Games for Civic Engagement
Crowd-sourced and geo-located.
Cafe Con Leche
Developing a social network for parents.
Hacking a Better Web
The fifth Digital Media and Learning Competition kicked off summer 2013 with an all-day Hackathon that awarded prizes to project teams developing social tools for the social good, social tools that enable control of information and social tools that enable literacy. Project:Connect continued with a summer youth programming competition that awarded up to $10,000 to projects that bring together youth, programmers, designers and educators to develop prototypes for social tools – including apps, badges and curriculum – in pursuit of a better Web. More than 260 applications were submitted. Learning materials, media and digital tools developed at Project:Connect events can be found on the Family Online Safety Institute’s website A Platform for Good.
Moving Beyond Selfies
A key piece of technology for creating community engagement via hyper-local and location-based games is already in the pocket of most teens: a cell phone with a camera. Gene Koo, Reimagining Education working group leader and a fellow at Harvard’s Berkman Center for Internet and Society, detailed the possibilities for civic engagement gaming that emerged from the RE brainstorming session in his blog Valuable Games.
Born Brave Bus
The bus provides an interactive experience by and for youth to promote learning together through play and to enable youth to share their ideas on how to create a dynamic, connected learning environment and a safer, braver web world.
Educating for Participatory Politics
The Educating for Participatory Politics project is a collaboration between researchers from the MacArthur Research Network on Youth and Participatory Politics and youth-serving civics organizations, including Oakland Unified Public Schools, Facing History and Ourselves, the Black Youth Project and Chicago Public Schools. They are designing and carrying out pilot projects to identify design principles for engaging youth in participatory politics. The second phase of the work will fund educators to remix these design principles into classroom activities. The project is currently funded by the MacArthur and Bechtel foundations.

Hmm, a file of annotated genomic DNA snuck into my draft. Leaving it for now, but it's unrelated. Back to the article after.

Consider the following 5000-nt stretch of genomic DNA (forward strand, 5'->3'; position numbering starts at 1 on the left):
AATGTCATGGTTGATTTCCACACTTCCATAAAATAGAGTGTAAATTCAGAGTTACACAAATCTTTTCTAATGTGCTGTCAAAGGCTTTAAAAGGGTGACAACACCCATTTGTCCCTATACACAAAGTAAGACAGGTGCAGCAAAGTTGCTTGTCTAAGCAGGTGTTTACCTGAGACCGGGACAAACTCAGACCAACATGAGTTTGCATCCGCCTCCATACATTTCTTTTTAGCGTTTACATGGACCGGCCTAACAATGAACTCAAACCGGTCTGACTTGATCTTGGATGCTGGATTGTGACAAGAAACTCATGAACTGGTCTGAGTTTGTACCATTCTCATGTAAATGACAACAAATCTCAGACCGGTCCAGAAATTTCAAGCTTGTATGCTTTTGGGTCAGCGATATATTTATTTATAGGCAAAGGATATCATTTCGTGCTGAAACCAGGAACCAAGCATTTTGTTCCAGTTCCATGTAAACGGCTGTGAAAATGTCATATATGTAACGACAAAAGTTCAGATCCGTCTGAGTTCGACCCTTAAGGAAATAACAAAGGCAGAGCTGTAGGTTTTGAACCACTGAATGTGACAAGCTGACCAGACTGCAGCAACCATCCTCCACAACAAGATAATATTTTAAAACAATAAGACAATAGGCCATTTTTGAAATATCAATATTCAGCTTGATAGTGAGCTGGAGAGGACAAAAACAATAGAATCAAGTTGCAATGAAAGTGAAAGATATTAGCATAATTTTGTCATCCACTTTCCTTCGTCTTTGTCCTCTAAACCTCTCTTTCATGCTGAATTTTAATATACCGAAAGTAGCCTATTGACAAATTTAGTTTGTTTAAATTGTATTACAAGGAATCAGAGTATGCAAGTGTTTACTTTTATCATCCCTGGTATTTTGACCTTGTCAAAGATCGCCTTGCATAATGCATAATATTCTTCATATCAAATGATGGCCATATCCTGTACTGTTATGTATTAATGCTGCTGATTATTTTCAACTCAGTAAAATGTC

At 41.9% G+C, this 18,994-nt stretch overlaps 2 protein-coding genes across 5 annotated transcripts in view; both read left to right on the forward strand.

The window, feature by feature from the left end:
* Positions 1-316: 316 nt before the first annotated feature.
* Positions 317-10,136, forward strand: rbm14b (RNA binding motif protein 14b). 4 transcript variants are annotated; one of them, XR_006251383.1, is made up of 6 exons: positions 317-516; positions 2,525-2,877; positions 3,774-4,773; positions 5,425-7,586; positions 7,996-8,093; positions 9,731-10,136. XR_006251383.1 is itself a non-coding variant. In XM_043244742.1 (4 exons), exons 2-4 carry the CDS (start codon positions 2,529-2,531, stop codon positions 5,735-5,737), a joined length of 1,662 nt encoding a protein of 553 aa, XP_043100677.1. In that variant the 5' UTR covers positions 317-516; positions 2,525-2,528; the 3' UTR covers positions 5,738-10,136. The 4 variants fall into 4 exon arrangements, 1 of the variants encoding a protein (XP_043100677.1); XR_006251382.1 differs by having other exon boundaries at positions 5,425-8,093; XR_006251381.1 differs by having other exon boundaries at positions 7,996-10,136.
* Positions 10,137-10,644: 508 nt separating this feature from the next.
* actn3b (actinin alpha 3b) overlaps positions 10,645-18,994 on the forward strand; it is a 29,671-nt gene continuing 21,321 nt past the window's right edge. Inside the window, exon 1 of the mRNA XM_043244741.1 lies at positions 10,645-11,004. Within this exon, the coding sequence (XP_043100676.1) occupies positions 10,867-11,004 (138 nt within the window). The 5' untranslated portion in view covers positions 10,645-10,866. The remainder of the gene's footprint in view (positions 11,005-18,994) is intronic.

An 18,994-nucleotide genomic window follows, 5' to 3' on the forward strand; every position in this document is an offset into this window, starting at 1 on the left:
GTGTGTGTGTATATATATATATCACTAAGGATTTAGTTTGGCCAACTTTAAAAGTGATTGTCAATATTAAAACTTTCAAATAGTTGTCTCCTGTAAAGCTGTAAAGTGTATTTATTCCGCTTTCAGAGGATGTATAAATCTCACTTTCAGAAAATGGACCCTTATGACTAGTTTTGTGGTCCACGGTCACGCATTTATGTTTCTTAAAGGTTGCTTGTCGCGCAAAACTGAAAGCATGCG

Scholars and practitioners from around the world convened in Boston on March 6-8, 2014, for the annual Digital Media and Learning Conference. The gathering worked to foster an interdisciplinary and participatory dialogue and to link theory, empirical study, policy, activism and practice. The conference was hosted by the Digital Media & Learning Research Hub. Subscribe to the mailing list to receive up-to-date conference information.
DML 5: Trust Challenge
The Trust Challenge is the fifth Digital Media and Learning Competition — an open, international invitation to museums, libraries, school districts, schools, community organizations, app developers, researchers, colleges and universities, and other institutional/organizational partners willing to create collaborations or alliances that address existing real-world challenges to trust in connected learning environments. The Trust Challenge will award $1.2 million to winning institutions and organizations tackling trust, privacy and safety questions in real-life learning contexts. Applications for the Trust Challenge must be submitted by November 3, 2014 at 5pm PST. For more information or to apply, click here.